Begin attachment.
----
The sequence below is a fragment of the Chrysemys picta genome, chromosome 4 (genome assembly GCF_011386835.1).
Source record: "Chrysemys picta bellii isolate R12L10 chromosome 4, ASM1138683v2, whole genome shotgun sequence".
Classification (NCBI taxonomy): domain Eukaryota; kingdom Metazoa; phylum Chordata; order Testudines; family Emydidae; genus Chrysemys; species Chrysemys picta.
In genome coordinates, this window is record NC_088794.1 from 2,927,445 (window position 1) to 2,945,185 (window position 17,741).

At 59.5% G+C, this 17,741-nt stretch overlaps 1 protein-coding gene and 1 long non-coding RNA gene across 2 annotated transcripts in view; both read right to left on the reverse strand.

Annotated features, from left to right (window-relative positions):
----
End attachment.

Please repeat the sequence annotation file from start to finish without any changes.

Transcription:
The sequence below is a fragment of the Chrysemys picta genome, chromosome 4 (genome assembly GCF_011386835.1).
Source record: "Chrysemys picta bellii isolate R12L10 chromosome 4, ASM1138683v2, whole genome shotgun sequence".
Classification (NCBI taxonomy): domain Eukaryota; kingdom Metazoa; phylum Chordata; order Testudines; family Emydidae; genus Chrysemys; species Chrysemys picta.
In genome coordinates, this window is record NC_088794.1 from 2,927,445 (window position 1) to 2,945,185 (window position 17,741).

At 59.5% G+C, this 17,741-nt stretch overlaps 1 protein-coding gene and 1 long non-coding RNA gene across 2 annotated transcripts in view; both read right to left on the reverse strand.

Annotated features, from left to right (window-relative positions):